Review: Yousuf, P. (2013). Analgesic, Anti-Inflammatory and Antipyretic Effect of Mentha spicata (Spearmint). British Journal of Pharmaceutical Research,3(4), 854-864. doi:10.9734/bjpr/2013/4640
Mentha spicata (Spearmint) is often used as an alternative treatment for inflammation, fever, and pain relief. All of these problems can present symptoms such as cramps, headache, joint stiffness, and general aches and pains. Inflammation, pain and fever can all be treated with over the counter drugs such as ibuprofen and acetaminophen, but these drugs can often have severe side effects if used long term. Many essential oils have been used in aromatherapy and proven to be effective in treating pain relief, inflammation and fever. The purpose of this study was to evaluate the analgesic, anti-inflammatory and antipyretic effect of Mentha spicata (spearmint).
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The test subjects for this study were young Swiss-Albino mice about 4-5 weeks in age with an average weight of 25-30 gm and adult Albino rats with an average weight of 100-130 gm. The study was conducted at the animal house of the Department of Pharmacy, North Sough University, Bangladesh. Subjects were kept for one week in standard housing at 25 degrees Celsius in order to adapt before testing proceeded. Animals were also given standard food and water.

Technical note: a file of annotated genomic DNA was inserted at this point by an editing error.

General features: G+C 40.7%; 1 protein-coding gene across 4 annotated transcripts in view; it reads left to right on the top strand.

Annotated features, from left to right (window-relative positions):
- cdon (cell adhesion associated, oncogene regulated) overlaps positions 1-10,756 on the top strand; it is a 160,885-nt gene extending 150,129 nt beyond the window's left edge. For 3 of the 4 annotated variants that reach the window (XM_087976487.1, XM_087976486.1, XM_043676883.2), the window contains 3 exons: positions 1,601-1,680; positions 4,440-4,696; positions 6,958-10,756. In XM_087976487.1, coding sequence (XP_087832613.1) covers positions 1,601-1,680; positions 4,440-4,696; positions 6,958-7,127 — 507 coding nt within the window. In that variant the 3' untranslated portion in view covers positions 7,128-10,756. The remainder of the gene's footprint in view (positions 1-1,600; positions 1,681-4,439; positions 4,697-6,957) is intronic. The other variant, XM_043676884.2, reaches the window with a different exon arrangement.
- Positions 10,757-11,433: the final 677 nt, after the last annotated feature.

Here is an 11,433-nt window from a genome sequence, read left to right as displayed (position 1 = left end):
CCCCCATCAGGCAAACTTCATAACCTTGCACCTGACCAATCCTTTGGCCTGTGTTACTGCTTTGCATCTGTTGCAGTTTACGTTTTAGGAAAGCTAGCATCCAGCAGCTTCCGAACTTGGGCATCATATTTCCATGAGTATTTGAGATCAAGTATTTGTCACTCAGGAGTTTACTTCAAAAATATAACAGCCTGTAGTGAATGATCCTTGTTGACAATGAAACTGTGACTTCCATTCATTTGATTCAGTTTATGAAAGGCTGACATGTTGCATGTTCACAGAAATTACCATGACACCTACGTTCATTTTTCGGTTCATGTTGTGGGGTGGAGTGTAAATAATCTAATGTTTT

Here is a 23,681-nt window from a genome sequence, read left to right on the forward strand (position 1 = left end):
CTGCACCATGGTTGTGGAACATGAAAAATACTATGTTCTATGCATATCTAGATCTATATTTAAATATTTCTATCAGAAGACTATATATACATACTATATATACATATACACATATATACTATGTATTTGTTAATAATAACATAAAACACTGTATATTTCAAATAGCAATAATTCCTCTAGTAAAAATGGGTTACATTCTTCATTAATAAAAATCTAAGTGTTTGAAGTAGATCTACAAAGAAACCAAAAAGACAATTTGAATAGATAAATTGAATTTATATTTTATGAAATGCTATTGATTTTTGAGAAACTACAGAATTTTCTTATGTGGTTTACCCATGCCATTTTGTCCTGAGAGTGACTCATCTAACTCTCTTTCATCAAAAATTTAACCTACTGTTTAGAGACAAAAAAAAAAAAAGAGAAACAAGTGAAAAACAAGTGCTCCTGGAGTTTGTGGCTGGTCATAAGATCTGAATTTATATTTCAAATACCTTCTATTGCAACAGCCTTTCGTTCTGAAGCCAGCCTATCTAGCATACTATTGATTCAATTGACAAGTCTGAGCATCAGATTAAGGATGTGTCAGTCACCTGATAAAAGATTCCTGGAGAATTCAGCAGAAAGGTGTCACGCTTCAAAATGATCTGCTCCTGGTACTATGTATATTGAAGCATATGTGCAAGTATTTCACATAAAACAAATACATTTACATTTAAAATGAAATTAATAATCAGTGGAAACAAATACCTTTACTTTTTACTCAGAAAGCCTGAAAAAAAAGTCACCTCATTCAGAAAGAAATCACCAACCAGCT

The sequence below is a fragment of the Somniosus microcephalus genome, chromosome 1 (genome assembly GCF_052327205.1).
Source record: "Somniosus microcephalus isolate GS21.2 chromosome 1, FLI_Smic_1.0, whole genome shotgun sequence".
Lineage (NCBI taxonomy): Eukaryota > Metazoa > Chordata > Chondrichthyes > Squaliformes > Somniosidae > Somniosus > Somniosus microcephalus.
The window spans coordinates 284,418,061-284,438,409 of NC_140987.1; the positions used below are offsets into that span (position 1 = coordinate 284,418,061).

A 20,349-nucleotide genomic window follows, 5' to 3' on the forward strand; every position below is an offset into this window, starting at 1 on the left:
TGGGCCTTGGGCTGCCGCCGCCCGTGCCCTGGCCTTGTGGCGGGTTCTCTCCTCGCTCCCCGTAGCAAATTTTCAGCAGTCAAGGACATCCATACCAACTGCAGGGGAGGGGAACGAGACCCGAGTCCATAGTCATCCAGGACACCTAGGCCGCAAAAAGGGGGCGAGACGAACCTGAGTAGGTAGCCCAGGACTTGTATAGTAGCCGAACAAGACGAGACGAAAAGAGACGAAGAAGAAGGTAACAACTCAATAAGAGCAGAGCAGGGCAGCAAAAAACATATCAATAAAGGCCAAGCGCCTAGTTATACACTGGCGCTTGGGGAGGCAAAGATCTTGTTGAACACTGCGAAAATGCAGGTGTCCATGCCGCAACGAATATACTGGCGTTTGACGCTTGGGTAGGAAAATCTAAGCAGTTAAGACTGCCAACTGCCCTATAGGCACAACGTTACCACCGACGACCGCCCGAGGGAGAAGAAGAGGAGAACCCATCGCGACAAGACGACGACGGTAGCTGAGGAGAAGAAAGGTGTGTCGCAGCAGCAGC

Separate tests and methods were given for each of the items being looked at: anti-inflammation, fever and pain. For the evaluation of anti-inflammatory effect, the method used was carrageenan induced rat paw edema. This method induces acute swelling when a solution of carrageenan in saline is injected into the hind footpad of the subjects. The rats were randomly divided into four groups, each with five animals. Group I was the control group, and only given distilled water. Group II was given Ketorolac (10mg/kg) as standard, and Groups III and IV were given the test sample at a dose of 250 and 500 mg/kg body weight respectively. Thirty minutes after the oral administration of the test materials, 1% carrageenan was injected into the left hind paw of each animal. The amount of paw edema was measured at ½, 1, 2, 3, and 6 hours after administration. For the evaluation of antipyretic (fever) activity, Brewer’s yeast-induced pyrexia was used. Wister albino rats were selected, weighed and divided into three groups of five animals each. All the test subjects were fasted 18 hours prior to experiment, but water was given. Fever was induced by injecting 20 ml/kg of 20% aqueous suspension of Brewer’s yeast in saline below the nape of the neck. Rectal temperature was taken immediately before and 18 hours after injection. Prior to the experiment, the rats were maintained in separate cages for 7 days and the animals with approximately constant rectal temperature were selected for the study. Paracetamol (100 mg/kg) was used as standard drug for comparing the antipyretic action of extract. The extract at the doses of 500 mg/kg was administered intraperitoneally, one group was administered with paracetamol (100 mg/kg) control group was given 0.5 ml normal saline. The rectal temperature was measured at 1, 2 and 3 h after drug administration by using digital thermometer. Percentage reduction in rectal temperature was calculated by considering the total fall in temperature to normal level. Two methods of evaluation were used to test the analgesic effects. The first was a hot plate test. The temperature was regulated at 55° ± 1°C. Mice were divided into four groups consisting of five animals in each group. The mice of each group were placed in the beaker (on the hot plate) in order to obtain its response to electrical heat induced pain. Licking of the paws or jumping out of the beaker was taken as an indicator of the animal’s response to heat-induced pain. The time for each mouse to lick its paws or jump out of the beaker was taken as reaction time (in seconds). Before treatment, the reaction time was taken once. Each of the test mice was treated with either distilled water (DW), Ketorolac (2.5 mg/kg of body weight) or methanol extract of Mentha spicata at the doses of 250 and 500 mg/kg body weight orally. Thirty minutes after treatment, the reaction time of each group of mice were again evaluated five times individually in one hour intervals. The second test administered was acetic acid induced writhing test. Writhing test is a chemical method used to induce pain by injecting acetic acid into the mice. The acetic acid was injected into the body cavity to create the pain sensation. Ketorolac (10 mg/kg) was used as a standard. The plant extract was administered orally in two different doses (250 and 500 mg/kg body weight) to the Swiss Albino mice after an overnight fast. Test samples and vehicle were administered orally 30 minutes prior to intraperitoneal administration of 0.7% v/v acetic acid solution at 10 ml/kg body weight. Animals were kept individually under glass jar for observation. Each mouse of all groups were observed individually for counting the number of writhing they made in 5minutes beginning 5 minutes after the injection. The number of writhes in each treated group was compared to that of a control group (Distilled water).